• Chicken patties: breaded, fried patties of chicken meat used in sandwiches.
  • Country Fried Chicken: chicken meat that has been coated with flour or breaded, fried and served topped with country cream gravy. Related tangentially to Chicken fried steak.
  • Chicken and waffles, a combination platter of foods traditionally served at breakfast and dinner in one meal, common to soul food restaurants in the American South and beyond.
  • Hot chicken: common in the Nashville, Tennessee area, a pan-fried variant of fried chicken coated with lard and cayenne pepper paste.


  • Ayam goreng: various kinds of Indonesian and Malaysian dish of chicken deep fried in coconut oil, this Southeast Asian version is absent of batter and richer in spices.
  • Crispy fried chicken: a dish from the regional Cantonese cuisine of China.
  • Chicken karaage- a Japanese marinated and fried method of preparing fried chicken.
  • Salt and pepper chicken - (鹹酥雞 or 盐酥鸡) Cubes of chicken leg meat marinated and deep-fried, similar to karaage but flavoured with pepper salt and/or five-spice powder. Originating in Taiwanese night markets, it has also been popularized in North American Taiwanese bubble tea restaurants, sometimes given the name popcorn chicken.
  • Taiwan fried chicken fillet - Chicken fillet prepared in a similar way to salt and pepper chicken, as one large piece eaten in a paper bag. Popular in Taiwanese night markets.
  • Chicken katsu- (チキンカツ), a Japanese panko-breaded, deep fried chicken cutlet, adapted from tonkatsu, a pork chop variant.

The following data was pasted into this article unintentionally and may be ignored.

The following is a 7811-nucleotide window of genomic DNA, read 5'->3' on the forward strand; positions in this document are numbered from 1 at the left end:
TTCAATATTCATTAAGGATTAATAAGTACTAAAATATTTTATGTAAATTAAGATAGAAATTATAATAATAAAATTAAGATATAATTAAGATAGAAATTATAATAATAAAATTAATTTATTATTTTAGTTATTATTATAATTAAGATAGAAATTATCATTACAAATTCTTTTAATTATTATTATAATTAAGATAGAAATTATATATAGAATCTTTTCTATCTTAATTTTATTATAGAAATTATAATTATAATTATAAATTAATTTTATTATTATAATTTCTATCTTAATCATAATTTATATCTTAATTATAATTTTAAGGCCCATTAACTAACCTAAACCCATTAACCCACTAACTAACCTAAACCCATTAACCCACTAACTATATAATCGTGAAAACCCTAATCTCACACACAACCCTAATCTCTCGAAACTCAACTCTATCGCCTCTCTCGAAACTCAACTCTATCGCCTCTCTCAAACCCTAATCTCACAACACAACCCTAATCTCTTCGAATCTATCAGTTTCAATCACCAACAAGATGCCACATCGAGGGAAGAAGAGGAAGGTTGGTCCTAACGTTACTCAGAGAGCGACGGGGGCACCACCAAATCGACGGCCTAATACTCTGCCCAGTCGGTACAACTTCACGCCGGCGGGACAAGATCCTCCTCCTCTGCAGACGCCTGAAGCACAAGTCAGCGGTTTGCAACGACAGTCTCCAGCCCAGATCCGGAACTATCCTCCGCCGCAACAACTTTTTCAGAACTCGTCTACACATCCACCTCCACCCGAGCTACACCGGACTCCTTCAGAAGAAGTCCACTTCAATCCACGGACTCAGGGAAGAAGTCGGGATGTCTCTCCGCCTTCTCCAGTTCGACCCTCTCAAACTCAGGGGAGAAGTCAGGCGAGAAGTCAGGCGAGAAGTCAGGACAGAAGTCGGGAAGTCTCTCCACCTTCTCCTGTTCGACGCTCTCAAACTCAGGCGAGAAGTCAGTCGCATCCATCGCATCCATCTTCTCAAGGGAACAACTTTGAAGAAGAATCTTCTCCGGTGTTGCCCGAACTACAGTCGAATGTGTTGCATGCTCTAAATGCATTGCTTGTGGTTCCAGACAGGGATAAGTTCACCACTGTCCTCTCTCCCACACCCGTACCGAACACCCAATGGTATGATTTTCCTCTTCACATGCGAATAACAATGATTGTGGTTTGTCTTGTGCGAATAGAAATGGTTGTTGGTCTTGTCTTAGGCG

• Korean fried chicken: (양념 치킨), fried chicken pieces flavored with Korean ganjang sauce with garlic.
  • Buldak: fried chicken with Korean seasonings like gochujang.
  • Prawn paste chicken or "shrimp paste chicken": popular in Hong Kong-style restaurants in Singapore and Malaysia. Incorporates puréed shrimp and ginger juice into its breading mixture.
  • Sweet and sour chicken: deep-fried balls of chicken breast in batter.
  • Toriten: Japanese tempura style fried chicken
  • Chicken with chilies: (辣子鸡), a Sichuan-style dish with small deep-fried pieces of chicken that are then stir-fried with chilies.
  • Chicken lollipop: An Indian snack of fried chicken drumettes, coated in a spiced batter and fried.

Racial stereotype

In the United States, fried chicken has stereotypically been associated with African Americans. The reasons for this are various. Chicken dishes were popular among slaves before the Civil War, as chickens were generally the only animals slaves were allowed to raise on their own.[18]